It is very welcome that Mark Carney has, as director of the Bank of England, acknowledged that $20 trillion (£16 trillion) of the world’s financial assets might be at risk from climate change. It is also good that he has said “disclosure by companies of the risks posed by climate change to their business was key to a smooth transition to a zero-carbon world as it enabled investors to back winners”. Despite this, however, the world’s accounting standards setters have not, as yet, tackled this issue. That task has instead fallen to the Mark Carney-led Bank of International Settlements-promoted Task Force on Climate-related Financial Disclosures (TCFD), who have suggested “voluntary, consistent climate-related financial disclosures that would be useful to investors, lenders, and insurance underwriters in understanding material risks”.
I direct the Corporate Accountability Network (CAN), which thinks that this approach inadequate. That’s because this issue is too important to be considered outside the framework for financial accounting, which the TCFD necessarily does; too significant to be voluntary; and of interest to a much wider range of stakeholders than the TCFD approach addresses. Why the climate change reporting needs of civil society, regulators and governments are, for example, ignored by the TCFD, is incomprehensible to us. As a result the Corporate Accountability Network thinks that a different approach is required.
Sustainable cost accounting
The Corporate Accountability Network suggests that we need a mandatory approach to climate change accounting. It calls this approach sustainable cost accounting (SCA). To achieve this goal sustainable cost accounting would have to be an accounting standard that all large companies would, ideally, have to comply with, but it could be introduced by countries in isolation if they so wished.
The essence of sustainable cost accounting is simple. It would require that every large business prepare a plan to show how it will manage the consequences of climate change. This plan would have to state how it might become net carbon-neutral by a specified date, both within its own business and within its supply chain.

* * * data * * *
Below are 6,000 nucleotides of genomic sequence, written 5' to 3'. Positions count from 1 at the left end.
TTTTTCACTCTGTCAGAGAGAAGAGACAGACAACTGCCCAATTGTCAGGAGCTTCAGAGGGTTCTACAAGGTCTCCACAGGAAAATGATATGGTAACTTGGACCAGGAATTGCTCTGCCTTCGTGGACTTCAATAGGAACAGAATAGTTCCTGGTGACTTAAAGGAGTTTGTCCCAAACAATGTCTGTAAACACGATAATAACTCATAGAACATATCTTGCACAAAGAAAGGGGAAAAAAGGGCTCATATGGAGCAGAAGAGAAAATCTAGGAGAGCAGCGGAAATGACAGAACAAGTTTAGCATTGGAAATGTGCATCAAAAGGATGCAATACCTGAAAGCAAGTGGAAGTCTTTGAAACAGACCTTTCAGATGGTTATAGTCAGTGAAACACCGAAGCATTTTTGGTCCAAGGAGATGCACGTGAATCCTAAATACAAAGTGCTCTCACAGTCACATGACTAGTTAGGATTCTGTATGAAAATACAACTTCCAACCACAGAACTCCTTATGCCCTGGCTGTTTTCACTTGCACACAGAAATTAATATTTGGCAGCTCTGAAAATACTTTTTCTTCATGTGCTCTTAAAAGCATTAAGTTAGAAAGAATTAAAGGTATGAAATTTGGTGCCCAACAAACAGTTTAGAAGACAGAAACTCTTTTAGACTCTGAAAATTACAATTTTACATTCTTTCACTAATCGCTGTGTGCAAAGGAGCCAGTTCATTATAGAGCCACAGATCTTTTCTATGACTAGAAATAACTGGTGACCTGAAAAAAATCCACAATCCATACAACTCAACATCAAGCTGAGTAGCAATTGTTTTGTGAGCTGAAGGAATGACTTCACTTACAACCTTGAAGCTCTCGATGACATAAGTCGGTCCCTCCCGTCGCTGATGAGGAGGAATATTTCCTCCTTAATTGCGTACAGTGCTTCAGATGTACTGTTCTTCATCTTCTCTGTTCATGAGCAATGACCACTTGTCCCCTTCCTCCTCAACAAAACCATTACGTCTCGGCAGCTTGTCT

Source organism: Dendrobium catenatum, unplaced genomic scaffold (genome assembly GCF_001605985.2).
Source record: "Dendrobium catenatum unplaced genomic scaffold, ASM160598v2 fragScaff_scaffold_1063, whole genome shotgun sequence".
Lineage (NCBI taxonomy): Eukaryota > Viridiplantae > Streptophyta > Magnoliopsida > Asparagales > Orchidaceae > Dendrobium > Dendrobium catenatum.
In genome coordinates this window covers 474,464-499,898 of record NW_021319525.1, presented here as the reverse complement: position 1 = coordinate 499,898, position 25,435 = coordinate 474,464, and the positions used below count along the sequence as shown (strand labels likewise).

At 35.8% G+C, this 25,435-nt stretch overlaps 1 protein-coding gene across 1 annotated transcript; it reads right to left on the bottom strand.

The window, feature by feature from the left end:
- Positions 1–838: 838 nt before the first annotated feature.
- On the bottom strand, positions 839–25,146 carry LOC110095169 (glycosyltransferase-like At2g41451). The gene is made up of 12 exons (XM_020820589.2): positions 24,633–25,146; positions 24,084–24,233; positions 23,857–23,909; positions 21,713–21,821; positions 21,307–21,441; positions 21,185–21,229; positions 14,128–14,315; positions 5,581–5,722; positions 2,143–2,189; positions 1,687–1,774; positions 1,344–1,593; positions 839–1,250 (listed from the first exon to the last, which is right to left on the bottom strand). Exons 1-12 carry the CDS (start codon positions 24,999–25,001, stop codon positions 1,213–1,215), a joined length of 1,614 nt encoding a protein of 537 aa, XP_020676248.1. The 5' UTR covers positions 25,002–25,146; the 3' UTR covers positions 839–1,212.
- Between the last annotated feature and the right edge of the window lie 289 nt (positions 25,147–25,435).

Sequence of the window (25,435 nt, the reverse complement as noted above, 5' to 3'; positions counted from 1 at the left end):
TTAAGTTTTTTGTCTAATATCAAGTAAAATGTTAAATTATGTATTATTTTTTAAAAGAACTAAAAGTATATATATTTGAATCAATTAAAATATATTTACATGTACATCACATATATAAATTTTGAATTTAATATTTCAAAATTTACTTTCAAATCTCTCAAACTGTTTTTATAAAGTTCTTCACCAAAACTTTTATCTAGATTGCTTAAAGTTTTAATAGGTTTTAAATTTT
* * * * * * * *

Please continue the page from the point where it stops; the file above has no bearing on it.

That plan would have to be specific as to what the business must do to achieve this goal, or alternatively state that this is not yet known. A precautionary principle would apply: in other words, the plan could only rely on those technologies now known to exist and that have been proven to work. In addition, the plan would have to show where the impact of the changes would arise geographically: it would be unacceptable to solve the problem in some countries and not others, or to export carbon risk to developing countries.
That plan would then have to be costed. The requirement of sustainable cost accounting would then be that the full cost of the change to being net-zero carbon emitter should be provided for in the accounts of the companies to which sustainable cost accounting would apply at the time that it was adopted, which could be by 2022 if sufficient urgency was applied to this task.
If this provision resulted in a company being shown to be insolvent then the company would have then have to show how their solvency might be restored. This could, for example, be by raising new money for investment in the company, but they would have to convince their auditors that this was We need climate change accounting now possible. We stress: we think that all the sustainable cost accounting data would require financial audit since the intention is to include it in financial statements.
And, if a company could not show how it could fund the cost of the transition, or it could not estimate the cost of completing that process, or it concluded that it simply could not make the transition, then we suggested that it would have to be declared ‘carbon insolvent’. This would not mean that it was financially bankrupt. But it would make clear that the company was not going to survive into the era that we are going to have to live in. As a result an orderly winding up of its affairs would be required, and carbon insolvency administrators would have to be appointed to achieve that goal.
Benefits of sustainable cost accounting
Sustainable cost accounting will achieve four goals. It will bring the biggest issue facing companies today into financial reporting. As such it will make clear which businesses can and cannot survive into an era of sustainability. It will as a result redirect capital to those best able to use it. And by providing data geographically it will enable all the stakeholders of a business to plan their future relationships with the companies with which they engage. Sustainable cost accounting is the accounting for the climate crisis that we now need. There is no other issue more important in accounting.
• Richard Murphy FCA
Richard Murphy is:
• Professor of Practice in International Political Economy, City, University of London
• Visiting Professor, Anglia Ruskin University Global Sustainability Institute
• Director, Corporate Accountability Network
• Co-Founder, The Green New Deal